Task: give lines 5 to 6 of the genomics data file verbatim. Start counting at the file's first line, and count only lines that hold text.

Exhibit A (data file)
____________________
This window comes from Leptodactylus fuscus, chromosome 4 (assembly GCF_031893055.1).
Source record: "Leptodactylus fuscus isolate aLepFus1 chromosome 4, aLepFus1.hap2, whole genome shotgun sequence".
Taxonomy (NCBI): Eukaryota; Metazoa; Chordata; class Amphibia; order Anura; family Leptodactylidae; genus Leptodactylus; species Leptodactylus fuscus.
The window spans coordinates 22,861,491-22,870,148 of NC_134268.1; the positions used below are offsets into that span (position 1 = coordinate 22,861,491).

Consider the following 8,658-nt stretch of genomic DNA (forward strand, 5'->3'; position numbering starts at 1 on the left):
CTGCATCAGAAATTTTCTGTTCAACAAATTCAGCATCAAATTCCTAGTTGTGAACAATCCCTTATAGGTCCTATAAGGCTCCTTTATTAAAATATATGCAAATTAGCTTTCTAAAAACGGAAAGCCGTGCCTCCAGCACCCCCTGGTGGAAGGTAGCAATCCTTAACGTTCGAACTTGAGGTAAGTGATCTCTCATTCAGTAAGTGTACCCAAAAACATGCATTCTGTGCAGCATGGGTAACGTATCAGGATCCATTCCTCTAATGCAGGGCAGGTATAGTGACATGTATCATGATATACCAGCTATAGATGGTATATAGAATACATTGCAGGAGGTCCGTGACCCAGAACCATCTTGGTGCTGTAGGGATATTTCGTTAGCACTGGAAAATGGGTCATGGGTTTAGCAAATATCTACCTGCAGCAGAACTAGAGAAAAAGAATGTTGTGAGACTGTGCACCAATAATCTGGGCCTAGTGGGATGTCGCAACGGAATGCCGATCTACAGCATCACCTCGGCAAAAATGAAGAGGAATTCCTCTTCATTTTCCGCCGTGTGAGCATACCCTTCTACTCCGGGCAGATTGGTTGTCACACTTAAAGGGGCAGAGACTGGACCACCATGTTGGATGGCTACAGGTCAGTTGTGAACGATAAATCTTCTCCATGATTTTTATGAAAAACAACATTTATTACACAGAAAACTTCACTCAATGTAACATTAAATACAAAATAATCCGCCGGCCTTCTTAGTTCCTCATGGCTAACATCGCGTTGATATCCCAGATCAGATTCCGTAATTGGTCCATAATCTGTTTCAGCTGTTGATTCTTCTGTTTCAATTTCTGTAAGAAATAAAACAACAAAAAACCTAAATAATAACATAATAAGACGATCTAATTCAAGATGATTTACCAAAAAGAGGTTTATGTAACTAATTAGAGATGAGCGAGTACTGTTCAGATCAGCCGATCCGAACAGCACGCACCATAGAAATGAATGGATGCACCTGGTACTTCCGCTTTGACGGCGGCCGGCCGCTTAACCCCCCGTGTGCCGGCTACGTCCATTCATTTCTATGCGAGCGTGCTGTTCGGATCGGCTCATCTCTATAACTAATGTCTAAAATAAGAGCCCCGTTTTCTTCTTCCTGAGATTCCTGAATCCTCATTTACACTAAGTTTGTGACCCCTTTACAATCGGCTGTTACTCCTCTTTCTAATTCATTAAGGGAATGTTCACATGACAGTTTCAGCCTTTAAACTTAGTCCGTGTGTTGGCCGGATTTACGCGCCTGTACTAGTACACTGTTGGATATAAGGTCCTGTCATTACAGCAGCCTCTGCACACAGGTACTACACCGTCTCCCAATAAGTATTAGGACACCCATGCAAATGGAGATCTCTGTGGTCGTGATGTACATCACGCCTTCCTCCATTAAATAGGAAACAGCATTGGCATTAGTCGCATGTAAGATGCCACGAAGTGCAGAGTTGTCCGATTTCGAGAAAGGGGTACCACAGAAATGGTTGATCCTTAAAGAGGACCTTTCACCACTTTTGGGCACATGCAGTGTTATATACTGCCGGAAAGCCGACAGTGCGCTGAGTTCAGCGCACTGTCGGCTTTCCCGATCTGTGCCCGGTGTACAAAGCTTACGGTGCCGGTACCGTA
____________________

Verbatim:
Consider the following 8,658-nt stretch of genomic DNA (forward strand, 5'->3'; position numbering starts at 1 on the left):
CTGCATCAGAAATTTTCTGTTCAACAAATTCAGCATCAAATTCCTAGTTGTGAACAATCCCTTATAGGTCCTATAAGGCTCCTTTATTAAAATATATGCAAATTAGCTTTCTAAAAACGGAAAGCCGTGCCTCCAGCACCCCCTGGTGGAAGGTAGCAATCCTTAACGTTCGAACTTGAGGTAAGTGATCTCTCATTCAGTAAGTGTACCCAAAAACATGCATTCTGTGCAGCATGGGTAACGTATCAGGATCCATTCCTCTAATGCAGGGCAGGTATAGTGACATGTATCATGATATACCAGCTATAGATGGTATATAGAATACATTGCAGGAGGTCCGTGACCCAGAACCATCTTGGTGCTGTAGGGATATTTCGTTAGCACTGGAAAATGGGTCATGGGTTTAGCAAATATCTACCTGCAGCAGAACTAGAGAAAAAGAATGTTGTGAGACTGTGCACCAATAATCTGGGCCTAGTGGGATGTCGCAACGGAATGCCGATCTACAGCATCACCTCGGCAAAAATGAAGAGGAATTCCTCTTCATTTTCCGCCGTGTGAGCATACCCTTCTACTCCGGGCAGATTGGTTGTCACACTTAAAGGGGCAGAGACTGGACCACCATGTTGGATGGCTACAGGTCAGTTGTGAACGATAAATCTTCTCCATGATTTTTATGAAAAACAACATTTATTACACAGAAAACTTCACTCAATGTAACATTAAATACAAAATAATCCGCCGGCCTTCTTAGTTCCTCATGGCTAACATCGCGTTGATATCCCAGATCAGATTCCGTAATTGGTCCATAATCTGTTTCAGCTGTTGATTCTTCTGTTTCAATTTCTGTAAGAAATAAAACAACAAAAAACCTAAATAATAACATAATAAGACGATCTAATTCAAGATGATTTACCAAAAAGAGGTTTATGTAACTAATTAGAGATGAGCGAGTACTGTTCAGATCAGCCGATCCGAACAGCACGCACCATAGAAATGAATGGATGCACCTGGTACTTCCGCTTTGACGGCGGCCGGCCGCTTAACCCCCCGTGTGCCGGCTACGTCCATTCATTTCTATGCGAGCGTGCTGTTCGGATCGGCTCATCTCTATAACTAATGTCTAAAATAAGAGCCCCGTTTTCTTCTTCCTGAGATTCCTGAATCCTCATTTACACTAAGTTTGTGACCCCTTTACAATCGGCTGTTACTCCTCTTTCTAATTCATTAAGGGAATGTTCACATGACAGTTTCAGCCTTTAAACTTAGTCCGTGTGTTGGCCGGATTTACGCGCCTGTACTAGTACACTGTTGGATATAAGGTCCTGTCATTACAGCAGCCTCTGCACACAGGTACTACACCGTCTCCCAATAAGTATTAGGACACCCATGCAAATGGAGATCTCTGTGGTCGTGATGTACATCACGCCTTCCTCCATTAAATAGGAAACAGCATTGGCATTAGTCGCATGTAAGATGCCACGAAGTGCAGAGTTGTCCGATTTCGAGAAAGGGGTACCACAGAAATGGTTGATCCTTAAAGAGGACCTTTCACCACTTTTGGGCACATGCAGTGTTATATACTGCCGGAAAGCCGACAGTGCGCTGAGTTCAGCGCACTGTCGGCTTTCCCGATCTGTGCCCGGTGTACAAAGCTTACGGTGCCGGTACCGTA